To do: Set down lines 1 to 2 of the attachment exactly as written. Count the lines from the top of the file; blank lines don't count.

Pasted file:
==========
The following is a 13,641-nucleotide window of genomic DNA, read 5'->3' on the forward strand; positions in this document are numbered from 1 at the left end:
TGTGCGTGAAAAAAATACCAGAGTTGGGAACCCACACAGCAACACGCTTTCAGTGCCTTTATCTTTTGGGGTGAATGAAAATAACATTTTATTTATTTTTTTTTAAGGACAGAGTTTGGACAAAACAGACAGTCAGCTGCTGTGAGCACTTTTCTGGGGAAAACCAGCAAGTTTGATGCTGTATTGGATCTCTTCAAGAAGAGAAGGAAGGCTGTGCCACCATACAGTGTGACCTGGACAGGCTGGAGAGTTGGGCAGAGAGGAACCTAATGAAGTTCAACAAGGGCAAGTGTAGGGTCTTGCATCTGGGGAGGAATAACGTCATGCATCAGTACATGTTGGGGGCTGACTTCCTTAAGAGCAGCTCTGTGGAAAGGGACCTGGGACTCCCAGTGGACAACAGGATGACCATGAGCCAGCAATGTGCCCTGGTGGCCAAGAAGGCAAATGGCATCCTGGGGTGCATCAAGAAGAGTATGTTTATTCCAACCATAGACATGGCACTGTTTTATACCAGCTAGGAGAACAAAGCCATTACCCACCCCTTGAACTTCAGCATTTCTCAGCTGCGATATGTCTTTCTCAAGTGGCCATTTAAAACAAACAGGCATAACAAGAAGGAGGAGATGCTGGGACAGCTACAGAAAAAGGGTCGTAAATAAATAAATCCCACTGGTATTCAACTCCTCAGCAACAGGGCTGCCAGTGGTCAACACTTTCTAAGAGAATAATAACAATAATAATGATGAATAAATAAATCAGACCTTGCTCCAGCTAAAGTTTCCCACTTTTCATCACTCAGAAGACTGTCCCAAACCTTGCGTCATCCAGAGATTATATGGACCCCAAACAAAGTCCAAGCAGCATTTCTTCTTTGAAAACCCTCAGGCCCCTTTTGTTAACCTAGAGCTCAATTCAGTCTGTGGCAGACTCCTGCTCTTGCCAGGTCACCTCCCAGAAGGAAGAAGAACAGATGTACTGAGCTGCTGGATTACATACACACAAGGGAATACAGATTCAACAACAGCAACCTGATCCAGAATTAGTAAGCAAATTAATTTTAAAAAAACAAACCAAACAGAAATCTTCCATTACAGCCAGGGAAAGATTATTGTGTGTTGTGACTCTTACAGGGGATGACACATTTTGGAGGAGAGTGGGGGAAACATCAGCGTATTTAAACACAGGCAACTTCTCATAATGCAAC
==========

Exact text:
The following is a 13,641-nucleotide window of genomic DNA, read 5'->3' on the forward strand; positions in this document are numbered from 1 at the left end:
TGTGCGTGAAAAAAATACCAGAGTTGGGAACCCACACAGCAACACGCTTTCAGTGCCTTTATCTTTTGGGGTGAATGAAAATAACATTTTATTTATTTTTTTTTAAGGACAGAGTTTGGACAAAACAGACAGTCAGCTGCTGTGAGCACTTTTCTGGGGAAAACCAGCAAGTTTGATGCTGTATTGGATCTCTTCAAGAAGAGAAGGAAGGCTGTGCCACCATACAGTGTGACCTGGACAGGCTGGAGAGTTGGGCAGAGAGGAACCTAATGAAGTTCAACAAGGGCAAGTGTAGGGTCTTGCATCTGGGGAGGAATAACGTCATGCATCAGTACATGTTGGGGGCTGACTTCCTTAAGAGCAGCTCTGTGGAAAGGGACCTGGGACTCCCAGTGGACAACAGGATGACCATGAGCCAGCAATGTGCCCTGGTGGCCAAGAAGGCAAATGGCATCCTGGGGTGCATCAAGAAGAGTATGTTTATTCCAACCATAGACATGGCACTGTTTTATACCAGCTAGGAGAACAAAGCCATTACCCACCCCTTGAACTTCAGCATTTCTCAGCTGCGATATGTCTTTCTCAAGTGGCCATTTAAAACAAACAGGCATAACAAGAAGGAGGAGATGCTGGGACAGCTACAGAAAAAGGGTCGTAAATAAATAAATCCCACTGGTATTCAACTCCTCAGCAACAGGGCTGCCAGTGGTCAACACTTTCTAAGAGAATAATAACAATAATAATGATGAATAAATAAATCAGACCTTGCTCCAGCTAAAGTTTCCCACTTTTCATCACTCAGAAGACTGTCCCAAACCTTGCGTCATCCAGAGATTATATGGACCCCAAACAAAGTCCAAGCAGCATTTCTTCTTTGAAAACCCTCAGGCCCCTTTTGTTAACCTAGAGCTCAATTCAGTCTGTGGCAGACTCCTGCTCTTGCCAGGTCACCTCCCAGAAGGAAGAAGAACAGATGTACTGAGCTGCTGGATTACATACACACAAGGGAATACAGATTCAACAACAGCAACCTGATCCAGAATTAGTAAGCAAATTAATTTTAAAAAAACAAACCAAACAGAAATCTTCCATTACAGCCAGGGAAAGATTATTGTGTGTTGTGACTCTTACAGGGGATGACACATTTTGGAGGAGAGTGGGGGAAACATCAGCGTATTTAAACACAGGCAACTTCTCATAATGCAAC